Twenty-three adult rabbits underwent posterolateral fusion at L4-L5 level. The animals were divided into three groups according to the material implanted and subsequent treatment: (1) Alginate carrier (n = 6); (2) Alginate-MSCs composite (n = 11); and (3) Alginate-MSCs composite with HBO therapy (n = 6). After 12 weeks, spine fusion was examined using radiographic examination, manual testing, and histological examination. Using a PKH fluorescence labeling system, whether the transplanted MSCs survived and contributed to new bone formation in the grafted area after HBO therapy was also examined.
The bilateral fusion areas in each animal were evaluated independently. By radiographic examination and manual palpation, union for the Alginate, Alginate-MSCs, and Alginate-MSCs-HBO groups was 0 of 12, 10 of 22, and 6 of 12 respectively. The difference between the Alginate-MSCs and Alginate-MSCs-HBO groups was not significant (P = 0.7997). The fluorescence microscopy histological analysis indicated that the transplanted PKH67-labeled MSCs survived and partly contributed to new bone formation in the grafted area.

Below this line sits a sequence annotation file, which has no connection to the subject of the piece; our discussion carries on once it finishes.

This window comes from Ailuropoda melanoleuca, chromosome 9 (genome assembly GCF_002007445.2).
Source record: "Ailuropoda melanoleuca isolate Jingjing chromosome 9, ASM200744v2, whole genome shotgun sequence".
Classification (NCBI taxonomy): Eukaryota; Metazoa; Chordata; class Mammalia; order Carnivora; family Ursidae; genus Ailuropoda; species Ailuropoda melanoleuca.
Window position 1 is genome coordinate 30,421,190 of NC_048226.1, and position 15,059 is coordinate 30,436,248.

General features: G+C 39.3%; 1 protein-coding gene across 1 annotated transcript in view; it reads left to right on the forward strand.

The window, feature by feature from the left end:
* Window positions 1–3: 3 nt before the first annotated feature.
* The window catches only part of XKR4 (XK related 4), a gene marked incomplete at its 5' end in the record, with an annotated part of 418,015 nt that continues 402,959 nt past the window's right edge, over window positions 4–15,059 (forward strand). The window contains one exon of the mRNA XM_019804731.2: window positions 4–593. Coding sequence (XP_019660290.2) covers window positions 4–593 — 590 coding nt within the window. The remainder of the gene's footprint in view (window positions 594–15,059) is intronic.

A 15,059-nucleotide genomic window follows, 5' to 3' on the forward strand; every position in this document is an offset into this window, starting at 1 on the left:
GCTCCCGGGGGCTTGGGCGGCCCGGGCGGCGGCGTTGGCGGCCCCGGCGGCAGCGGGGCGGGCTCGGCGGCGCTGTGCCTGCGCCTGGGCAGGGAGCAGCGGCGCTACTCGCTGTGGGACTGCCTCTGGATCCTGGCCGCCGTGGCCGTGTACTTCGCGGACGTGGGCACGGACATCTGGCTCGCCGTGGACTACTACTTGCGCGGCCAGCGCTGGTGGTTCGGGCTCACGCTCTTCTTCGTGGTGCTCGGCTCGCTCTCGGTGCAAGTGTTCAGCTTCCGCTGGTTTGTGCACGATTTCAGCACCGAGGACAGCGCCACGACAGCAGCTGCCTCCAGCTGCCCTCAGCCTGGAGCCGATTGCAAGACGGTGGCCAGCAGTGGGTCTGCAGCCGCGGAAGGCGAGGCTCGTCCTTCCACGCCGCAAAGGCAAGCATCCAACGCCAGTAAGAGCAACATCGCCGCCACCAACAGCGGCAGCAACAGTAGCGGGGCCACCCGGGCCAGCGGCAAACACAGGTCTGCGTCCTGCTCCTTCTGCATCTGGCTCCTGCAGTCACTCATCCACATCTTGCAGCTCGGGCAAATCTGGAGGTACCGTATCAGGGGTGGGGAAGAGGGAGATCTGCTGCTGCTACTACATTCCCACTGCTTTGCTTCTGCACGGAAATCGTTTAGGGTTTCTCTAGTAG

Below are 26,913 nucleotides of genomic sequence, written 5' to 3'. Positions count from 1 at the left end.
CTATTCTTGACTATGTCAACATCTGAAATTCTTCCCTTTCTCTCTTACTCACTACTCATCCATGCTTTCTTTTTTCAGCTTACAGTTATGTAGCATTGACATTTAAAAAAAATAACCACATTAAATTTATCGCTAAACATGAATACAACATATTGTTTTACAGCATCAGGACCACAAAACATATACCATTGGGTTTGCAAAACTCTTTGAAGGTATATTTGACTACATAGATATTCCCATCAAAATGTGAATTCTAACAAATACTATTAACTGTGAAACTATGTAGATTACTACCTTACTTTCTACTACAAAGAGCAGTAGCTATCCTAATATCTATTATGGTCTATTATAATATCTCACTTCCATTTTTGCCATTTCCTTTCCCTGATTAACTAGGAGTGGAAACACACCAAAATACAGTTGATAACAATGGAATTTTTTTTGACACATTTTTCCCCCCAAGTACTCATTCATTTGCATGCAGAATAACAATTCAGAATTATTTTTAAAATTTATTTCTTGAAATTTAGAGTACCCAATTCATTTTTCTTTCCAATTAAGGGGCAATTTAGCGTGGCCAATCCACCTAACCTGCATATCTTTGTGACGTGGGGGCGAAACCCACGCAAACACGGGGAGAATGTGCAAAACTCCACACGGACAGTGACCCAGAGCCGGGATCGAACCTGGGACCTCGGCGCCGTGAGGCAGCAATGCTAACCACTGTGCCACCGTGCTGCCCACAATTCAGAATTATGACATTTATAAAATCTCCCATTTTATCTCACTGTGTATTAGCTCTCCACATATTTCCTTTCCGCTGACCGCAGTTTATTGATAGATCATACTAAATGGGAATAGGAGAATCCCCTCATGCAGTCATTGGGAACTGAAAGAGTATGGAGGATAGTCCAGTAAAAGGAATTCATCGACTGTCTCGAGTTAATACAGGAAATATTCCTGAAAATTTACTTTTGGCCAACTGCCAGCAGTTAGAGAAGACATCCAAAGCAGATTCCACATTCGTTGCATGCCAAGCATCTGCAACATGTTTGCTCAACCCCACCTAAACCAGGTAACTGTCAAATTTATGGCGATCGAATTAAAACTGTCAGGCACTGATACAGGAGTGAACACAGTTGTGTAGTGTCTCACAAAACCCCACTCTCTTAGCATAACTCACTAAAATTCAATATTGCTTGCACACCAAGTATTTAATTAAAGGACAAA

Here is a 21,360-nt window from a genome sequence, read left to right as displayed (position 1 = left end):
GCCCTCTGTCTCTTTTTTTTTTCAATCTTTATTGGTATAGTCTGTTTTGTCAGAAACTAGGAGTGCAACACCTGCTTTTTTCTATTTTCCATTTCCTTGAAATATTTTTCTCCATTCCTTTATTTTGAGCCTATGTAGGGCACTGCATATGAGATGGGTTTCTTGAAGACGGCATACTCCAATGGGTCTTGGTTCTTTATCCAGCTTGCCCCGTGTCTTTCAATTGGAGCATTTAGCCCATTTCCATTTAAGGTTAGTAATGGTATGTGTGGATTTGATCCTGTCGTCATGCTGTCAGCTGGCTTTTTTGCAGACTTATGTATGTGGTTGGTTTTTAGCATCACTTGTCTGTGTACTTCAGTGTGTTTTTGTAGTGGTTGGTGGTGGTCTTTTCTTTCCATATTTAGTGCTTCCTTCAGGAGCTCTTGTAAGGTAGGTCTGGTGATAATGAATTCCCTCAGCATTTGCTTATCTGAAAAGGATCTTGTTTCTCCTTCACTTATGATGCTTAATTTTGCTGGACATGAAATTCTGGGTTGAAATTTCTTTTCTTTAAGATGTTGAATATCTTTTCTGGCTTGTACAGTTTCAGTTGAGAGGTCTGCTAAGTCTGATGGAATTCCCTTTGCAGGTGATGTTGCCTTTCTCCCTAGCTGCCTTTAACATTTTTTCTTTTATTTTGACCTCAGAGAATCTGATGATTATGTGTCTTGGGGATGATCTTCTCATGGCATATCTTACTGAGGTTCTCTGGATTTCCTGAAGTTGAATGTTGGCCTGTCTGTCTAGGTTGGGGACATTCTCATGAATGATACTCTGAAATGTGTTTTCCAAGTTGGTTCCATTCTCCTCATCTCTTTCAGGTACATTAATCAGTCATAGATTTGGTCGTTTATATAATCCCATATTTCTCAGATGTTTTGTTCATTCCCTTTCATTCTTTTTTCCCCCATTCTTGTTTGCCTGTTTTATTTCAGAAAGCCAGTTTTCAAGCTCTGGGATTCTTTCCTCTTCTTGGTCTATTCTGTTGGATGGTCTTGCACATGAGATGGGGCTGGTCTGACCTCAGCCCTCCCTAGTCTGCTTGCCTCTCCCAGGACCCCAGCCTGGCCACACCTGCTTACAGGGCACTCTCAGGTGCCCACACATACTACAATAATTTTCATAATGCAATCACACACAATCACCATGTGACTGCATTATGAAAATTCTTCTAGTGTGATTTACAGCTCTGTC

This study demonstrated that the preconditioned MSCs could survive and yield bone formation in the grafted area. HBO therapy did not enhance the osteogenic ability of MSCs and improve the success of spine fusion in the rabbit model. Although there was no significant effect of HBO therapy on MSCs for spine fusion, the study encourages us to research a more basic approach for determining the optimal oxygen tension and pressure that are required to maintain and enhance the osteogenic ability of preconditioned MSCs. Further controlled in vivo and in vitro studies are required for achieving a better understanding of the effect of HBO treatment on MSCs.
PMCID: PMC2850325  PMID: 20302633
22.  Hyperbaric oxygenation enhances transplanted cell graft and functional recovery in the infarct heart